I am interested in the specifics of the human cognitive capacity to reflect upon and rationalise past experiences and memories, to match them with present and foreseeable future circumstances via a strategy for making past usable (MPU). Individuals, communities, and generations--they all need to find ways of dealing with uncertainty in their lives and thus need to continuously use their past practices and memories to prepare for the unknown future. In the following, I develop an interdisciplinary argument for this process through three successive analyses, moving from the abstract to the concrete.
In the first section I revisit the old philosophical problem of whether time represents an aspect of nature that exists independently of human beings, or whether it is merely a notion rooted in human consciousness. The question of MPU has an important place in this relationship between subjectivity and objectivity in time, because it is precisely by raising such a question that we admit that throughout the long progress of humankind the human cognition of time has grown more and more synthetic, continuously using previous experiences to deliberately recreate a framework of perception to make its connection with environmental reality more definite. According to Norbert Elias, the problem of objective and subjective time is still relevant, as people have had more success in studying "natural" time from astronomical to quantum levels than in learning about the psychological and social aspects of time (Elias 1994).
In the second section I examine the same problem of subjectivity/objectivity from a socio-psychological point of view as a relation of inner and outer times. Inner time is defined as an accumulation of biographical Self-awareness, which constantly but creatively meets the regulations, restrictions and demands of the outer structure of time. MPU is interpreted as an enduring but changing balance between Self-reflection and the influence of cultural mechanisms. I argue that in biographical case studies, MPU is relatively easy to determine by using turning points in individual life stories, and that it is harder but more beneficial to analyse it in strategies for coping with cultural trauma.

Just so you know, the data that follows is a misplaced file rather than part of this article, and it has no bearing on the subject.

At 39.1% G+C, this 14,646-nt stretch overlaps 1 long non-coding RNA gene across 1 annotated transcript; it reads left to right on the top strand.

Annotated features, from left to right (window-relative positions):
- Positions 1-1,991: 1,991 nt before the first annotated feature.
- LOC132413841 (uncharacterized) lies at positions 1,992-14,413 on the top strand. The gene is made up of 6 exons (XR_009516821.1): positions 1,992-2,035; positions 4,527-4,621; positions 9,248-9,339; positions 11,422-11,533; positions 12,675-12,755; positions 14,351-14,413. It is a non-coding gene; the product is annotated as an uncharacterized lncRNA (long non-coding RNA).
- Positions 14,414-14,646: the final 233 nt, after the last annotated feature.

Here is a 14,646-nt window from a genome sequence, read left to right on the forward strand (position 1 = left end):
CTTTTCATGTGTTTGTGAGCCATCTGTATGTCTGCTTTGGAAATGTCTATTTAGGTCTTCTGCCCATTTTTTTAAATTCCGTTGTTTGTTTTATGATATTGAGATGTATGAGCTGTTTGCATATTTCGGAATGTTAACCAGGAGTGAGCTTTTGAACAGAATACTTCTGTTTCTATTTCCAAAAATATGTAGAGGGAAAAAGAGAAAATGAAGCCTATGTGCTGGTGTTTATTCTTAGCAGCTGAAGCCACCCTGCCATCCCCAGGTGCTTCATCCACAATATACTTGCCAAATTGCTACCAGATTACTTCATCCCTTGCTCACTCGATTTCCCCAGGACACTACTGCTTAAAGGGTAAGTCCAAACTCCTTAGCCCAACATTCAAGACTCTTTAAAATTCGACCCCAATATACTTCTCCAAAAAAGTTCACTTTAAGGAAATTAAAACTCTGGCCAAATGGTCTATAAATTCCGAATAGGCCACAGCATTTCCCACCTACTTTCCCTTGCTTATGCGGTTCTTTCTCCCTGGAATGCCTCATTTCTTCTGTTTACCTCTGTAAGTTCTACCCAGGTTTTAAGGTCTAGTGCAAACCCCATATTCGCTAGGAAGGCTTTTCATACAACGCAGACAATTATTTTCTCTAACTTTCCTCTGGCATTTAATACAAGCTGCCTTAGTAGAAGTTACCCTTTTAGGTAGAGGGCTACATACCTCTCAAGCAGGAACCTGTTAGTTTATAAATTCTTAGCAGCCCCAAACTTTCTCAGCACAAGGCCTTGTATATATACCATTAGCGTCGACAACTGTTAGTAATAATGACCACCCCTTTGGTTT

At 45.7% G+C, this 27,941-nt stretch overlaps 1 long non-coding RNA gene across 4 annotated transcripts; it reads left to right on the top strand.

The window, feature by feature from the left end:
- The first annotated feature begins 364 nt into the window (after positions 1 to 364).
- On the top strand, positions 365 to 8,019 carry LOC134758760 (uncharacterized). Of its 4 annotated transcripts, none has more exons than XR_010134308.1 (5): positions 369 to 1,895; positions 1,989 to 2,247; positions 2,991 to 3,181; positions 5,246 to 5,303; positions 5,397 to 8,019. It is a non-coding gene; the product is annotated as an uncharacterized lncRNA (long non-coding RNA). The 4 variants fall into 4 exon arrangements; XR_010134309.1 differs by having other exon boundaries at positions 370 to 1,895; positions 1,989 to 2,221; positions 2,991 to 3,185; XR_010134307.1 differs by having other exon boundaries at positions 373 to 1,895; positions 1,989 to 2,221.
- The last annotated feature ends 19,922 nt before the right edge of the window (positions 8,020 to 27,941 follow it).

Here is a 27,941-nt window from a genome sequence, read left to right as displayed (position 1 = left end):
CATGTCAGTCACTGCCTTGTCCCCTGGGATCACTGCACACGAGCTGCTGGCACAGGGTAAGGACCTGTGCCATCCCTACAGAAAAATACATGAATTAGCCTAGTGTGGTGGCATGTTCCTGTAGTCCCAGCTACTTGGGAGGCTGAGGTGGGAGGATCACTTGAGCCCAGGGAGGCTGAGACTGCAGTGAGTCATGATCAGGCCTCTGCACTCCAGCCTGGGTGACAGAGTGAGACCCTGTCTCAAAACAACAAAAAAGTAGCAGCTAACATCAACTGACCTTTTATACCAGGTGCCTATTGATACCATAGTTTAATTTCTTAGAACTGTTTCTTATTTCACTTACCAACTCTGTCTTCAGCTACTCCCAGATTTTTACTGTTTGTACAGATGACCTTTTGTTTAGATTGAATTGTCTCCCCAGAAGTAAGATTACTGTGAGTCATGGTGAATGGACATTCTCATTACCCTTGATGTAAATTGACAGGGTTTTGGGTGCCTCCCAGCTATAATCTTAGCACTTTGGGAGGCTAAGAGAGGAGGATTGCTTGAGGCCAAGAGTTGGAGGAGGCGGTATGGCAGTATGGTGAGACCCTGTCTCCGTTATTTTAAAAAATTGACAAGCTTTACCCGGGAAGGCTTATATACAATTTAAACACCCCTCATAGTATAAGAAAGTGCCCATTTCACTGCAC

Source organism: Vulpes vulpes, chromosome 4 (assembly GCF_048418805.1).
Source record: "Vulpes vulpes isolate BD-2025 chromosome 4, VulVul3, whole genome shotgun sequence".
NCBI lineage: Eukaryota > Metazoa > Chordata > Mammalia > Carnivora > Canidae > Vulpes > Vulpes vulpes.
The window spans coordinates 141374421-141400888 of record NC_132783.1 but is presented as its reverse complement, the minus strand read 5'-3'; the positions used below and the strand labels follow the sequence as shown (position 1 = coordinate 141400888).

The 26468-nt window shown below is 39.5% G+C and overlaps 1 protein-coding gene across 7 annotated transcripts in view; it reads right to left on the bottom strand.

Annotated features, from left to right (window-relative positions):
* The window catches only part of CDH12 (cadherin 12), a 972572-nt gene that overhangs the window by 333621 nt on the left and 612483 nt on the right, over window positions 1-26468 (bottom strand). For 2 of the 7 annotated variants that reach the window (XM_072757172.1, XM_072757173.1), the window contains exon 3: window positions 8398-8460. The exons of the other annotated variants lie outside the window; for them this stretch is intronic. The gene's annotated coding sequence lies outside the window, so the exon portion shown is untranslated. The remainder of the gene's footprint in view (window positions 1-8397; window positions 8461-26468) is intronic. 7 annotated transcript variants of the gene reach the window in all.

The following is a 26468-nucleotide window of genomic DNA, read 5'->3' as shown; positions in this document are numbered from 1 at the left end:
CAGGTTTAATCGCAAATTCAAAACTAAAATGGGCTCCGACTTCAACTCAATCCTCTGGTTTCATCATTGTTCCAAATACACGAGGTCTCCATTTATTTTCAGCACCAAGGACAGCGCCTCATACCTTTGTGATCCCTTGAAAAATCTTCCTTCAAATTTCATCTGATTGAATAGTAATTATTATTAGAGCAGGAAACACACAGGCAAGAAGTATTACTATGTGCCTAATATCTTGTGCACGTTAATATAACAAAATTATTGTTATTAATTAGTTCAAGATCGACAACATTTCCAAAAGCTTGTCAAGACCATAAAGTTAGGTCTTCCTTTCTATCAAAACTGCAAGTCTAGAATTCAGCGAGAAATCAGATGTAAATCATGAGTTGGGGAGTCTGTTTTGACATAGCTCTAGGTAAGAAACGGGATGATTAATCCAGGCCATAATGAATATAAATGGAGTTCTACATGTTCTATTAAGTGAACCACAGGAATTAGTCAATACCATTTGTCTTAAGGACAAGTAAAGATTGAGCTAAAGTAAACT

In the third section I investigate the same problem of objective and subjective human time at the socio-historical level. Now I ask whether past events, as experienced by individuals, communities or states, can be later recalled in an objective manner. I answer with the words of Peter Burke that "neither memories nor histories seem objective any longer" (Burke 1989:98) after a serious exploration of the social framework of memory (starting with the work of Maurice Halbwachs in the 1920s). Reinterpretation of the past by the certain social groups for the purposes of the present is keying to the past's usability.
2. The essence of human time
Human time is paradoxical: growth and decay, durability and transience, certainty and uncertainty are genuinely interlinked. On the one hand, the homo sapiens of any period would like to control surrounding events and forecast the future and in doing so to build up a reliable living environment. Yet, on the other hand, humans constantly remake their understanding of the temporal structure of the universe--in both a very local and a very global sense--preferring to hide from the finality of human ontology. Time is a very sensible feature: people are afraid of discovering the essence of time because they do not know what they might uncover. Time could be an order or a chaos, a mystical deity like Chronos or a practical commodity like money, an a priori intuition or a stable social structure. "The problems of 'time', too, are often treated like a secret, protective cloak in which to hide" (Elias:83-84). Humans behave both like a creator god who gives rise to the temporal order of the world they live in, and a trickster god who disrupts the order of that same world and then remakes it in the oddest manner. …